updated 2:57 PM CEST, Sep 21, 2023

EU says it ‘deplores lack of FATCA reciprocity,’ in document implementing tax info exchange texts

Florian Pircher, Pixabay Florian Pircher, Pixabay

In an 18-page document mostly containing formal texts having to do with the implementation of EU requirements for the exchange of tax information, the European Parliament has devoted several paragraphs to criticizing the 2010 U.S. tax evasion-prevention law known as FATCA, saying that it "deplores" FATCA's "lack of reciprocity," and adds that it is resulting in "the United States becoming a significant enabler of financial secrecy for non-U.S. citizens" as a result.

The comments on FATCA begin on page 16 of the document, which may be viewed and downloaded here.

The reason the European Parliament, along with other critics in recent years, say that FATCA (Foreign Account Tax Compliance Act) is making it possible for the U.S. to become an enabler of financial secrecy for non-Americans is because after the U.S. implemented FATCA, it has consistently declined to participate in the Common Reporting Standard (CRS), a FATCA-like data sharing regime that came along a few years later, and which more than 100 other countries around the world have signed up to.

The U.S. has said that it doesn't need to sign up to the CRS because it has FATCA, which enables it to keep track of the overseas financial accounts of its own citizens, but it has thus far resisted calls by other countries to provide them with the same data on their citizens that it extracts from them on its U.S. citizen account-holders, under FATCA.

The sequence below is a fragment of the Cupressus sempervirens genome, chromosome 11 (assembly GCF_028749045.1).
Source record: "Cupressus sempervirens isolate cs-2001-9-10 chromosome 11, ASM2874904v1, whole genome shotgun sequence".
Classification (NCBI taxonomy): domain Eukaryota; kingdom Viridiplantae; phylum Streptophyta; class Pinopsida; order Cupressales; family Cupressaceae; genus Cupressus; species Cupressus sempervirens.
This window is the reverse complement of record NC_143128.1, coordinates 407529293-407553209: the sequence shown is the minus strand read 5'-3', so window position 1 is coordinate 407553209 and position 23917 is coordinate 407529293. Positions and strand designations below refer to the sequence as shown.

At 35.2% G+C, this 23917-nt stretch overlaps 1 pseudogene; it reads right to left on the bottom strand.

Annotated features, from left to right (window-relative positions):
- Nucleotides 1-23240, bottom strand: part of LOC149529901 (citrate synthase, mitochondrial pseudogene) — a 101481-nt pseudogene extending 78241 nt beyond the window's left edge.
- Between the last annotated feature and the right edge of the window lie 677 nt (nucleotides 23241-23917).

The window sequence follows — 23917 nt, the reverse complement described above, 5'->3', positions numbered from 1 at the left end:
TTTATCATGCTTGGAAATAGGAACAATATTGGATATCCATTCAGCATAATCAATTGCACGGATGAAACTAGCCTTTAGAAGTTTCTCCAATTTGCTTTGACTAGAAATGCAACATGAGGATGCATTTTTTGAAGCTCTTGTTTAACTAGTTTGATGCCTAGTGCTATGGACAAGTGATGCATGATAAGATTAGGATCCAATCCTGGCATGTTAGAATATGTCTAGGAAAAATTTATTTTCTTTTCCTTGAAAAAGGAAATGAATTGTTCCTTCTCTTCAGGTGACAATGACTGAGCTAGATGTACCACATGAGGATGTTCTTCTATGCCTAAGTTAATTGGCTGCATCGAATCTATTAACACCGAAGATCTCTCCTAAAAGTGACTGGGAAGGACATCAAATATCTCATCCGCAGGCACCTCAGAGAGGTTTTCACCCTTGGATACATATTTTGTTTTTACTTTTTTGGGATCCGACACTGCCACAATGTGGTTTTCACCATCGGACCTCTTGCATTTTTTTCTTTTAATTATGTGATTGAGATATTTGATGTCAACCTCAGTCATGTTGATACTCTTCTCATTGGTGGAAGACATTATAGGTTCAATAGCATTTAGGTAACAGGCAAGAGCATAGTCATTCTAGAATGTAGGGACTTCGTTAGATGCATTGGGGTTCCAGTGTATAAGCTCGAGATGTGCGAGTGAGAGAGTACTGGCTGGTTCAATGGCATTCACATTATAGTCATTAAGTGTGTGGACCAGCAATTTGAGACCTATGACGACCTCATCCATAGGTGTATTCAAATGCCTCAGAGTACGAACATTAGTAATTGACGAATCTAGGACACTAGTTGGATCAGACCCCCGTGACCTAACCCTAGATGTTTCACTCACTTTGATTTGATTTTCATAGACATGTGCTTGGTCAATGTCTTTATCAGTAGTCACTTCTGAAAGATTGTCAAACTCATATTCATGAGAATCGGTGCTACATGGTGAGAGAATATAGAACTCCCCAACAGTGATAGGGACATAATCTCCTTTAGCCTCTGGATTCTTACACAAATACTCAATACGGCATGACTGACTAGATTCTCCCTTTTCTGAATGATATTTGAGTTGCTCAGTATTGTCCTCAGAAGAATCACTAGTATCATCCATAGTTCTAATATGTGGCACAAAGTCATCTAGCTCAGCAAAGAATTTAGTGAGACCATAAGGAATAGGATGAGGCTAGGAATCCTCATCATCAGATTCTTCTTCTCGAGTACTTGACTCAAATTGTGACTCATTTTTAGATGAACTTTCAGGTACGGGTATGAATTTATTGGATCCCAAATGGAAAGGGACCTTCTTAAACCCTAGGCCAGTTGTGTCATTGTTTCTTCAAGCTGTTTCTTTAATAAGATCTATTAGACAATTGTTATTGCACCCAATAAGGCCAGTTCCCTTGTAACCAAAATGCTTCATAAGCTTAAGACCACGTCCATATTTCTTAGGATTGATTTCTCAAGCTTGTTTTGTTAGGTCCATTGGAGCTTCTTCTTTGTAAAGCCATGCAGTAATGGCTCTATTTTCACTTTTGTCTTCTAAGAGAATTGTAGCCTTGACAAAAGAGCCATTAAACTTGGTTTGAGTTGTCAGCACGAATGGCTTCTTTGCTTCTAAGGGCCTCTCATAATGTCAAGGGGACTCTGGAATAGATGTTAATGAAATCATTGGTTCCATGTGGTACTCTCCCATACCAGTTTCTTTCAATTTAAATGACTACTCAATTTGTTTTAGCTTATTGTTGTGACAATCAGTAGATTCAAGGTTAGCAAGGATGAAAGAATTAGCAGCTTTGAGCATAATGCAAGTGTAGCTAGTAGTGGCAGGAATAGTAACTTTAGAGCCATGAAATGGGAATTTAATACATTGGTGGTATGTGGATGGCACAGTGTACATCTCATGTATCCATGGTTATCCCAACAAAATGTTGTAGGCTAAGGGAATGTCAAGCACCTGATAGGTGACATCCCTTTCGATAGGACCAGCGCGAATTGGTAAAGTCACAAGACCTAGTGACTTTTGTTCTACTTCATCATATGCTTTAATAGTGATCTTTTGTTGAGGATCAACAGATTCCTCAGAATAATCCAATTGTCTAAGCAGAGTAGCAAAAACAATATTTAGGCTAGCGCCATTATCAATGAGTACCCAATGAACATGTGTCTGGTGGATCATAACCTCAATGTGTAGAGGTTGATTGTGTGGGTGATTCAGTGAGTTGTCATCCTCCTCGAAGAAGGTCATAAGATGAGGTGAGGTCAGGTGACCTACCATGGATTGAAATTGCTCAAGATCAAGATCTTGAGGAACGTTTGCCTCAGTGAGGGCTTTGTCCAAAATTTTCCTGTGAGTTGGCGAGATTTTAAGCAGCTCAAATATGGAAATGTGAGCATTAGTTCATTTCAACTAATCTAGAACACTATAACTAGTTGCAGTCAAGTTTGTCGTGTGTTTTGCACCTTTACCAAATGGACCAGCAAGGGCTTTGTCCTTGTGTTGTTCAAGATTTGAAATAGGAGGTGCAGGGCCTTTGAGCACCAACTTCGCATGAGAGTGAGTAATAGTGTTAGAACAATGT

Meantime, as such media organizations as Bloomberg and the Financial Times have reported in recent years, the United States' failure to sign up to FATCA has enabled U.S.-based providers of banking, wealth management and investment products and services to look after non-U.S. clients who wish to keep their holdings out of their home countries' tax nets. 

Adds the European Parliament, in its Sept. 16 "Texts Adopted" document: "There are two main loopholes [with FATCA]: only information on U.S. assets is shared, and no beneficial ownership information is shared."

It continues by noting that it "calls on the [European] Commission and the EU Member States to enter into new negotiations with the United States in the OECD framework, in order to achieve full reciprocity within a commonly-agreed and strengthened CRS framework," and adds that it believes this "would lead to significant progress and...lower compliance costs for [financial institutions]" while also "significantly reduc[ing] bureaucratic burdens."

It also calls on the European Commission and EU Member States to enter into negotiations for a "UN Tax Convention."

FATCA side effects also "deplored'

While on the subject of FATCA, the European Parliament document says the body also "deplores the side effects that FATCA still has on so-called accidental Americans" and that it "regrets that, to date, no lasting solution has been found at the European level."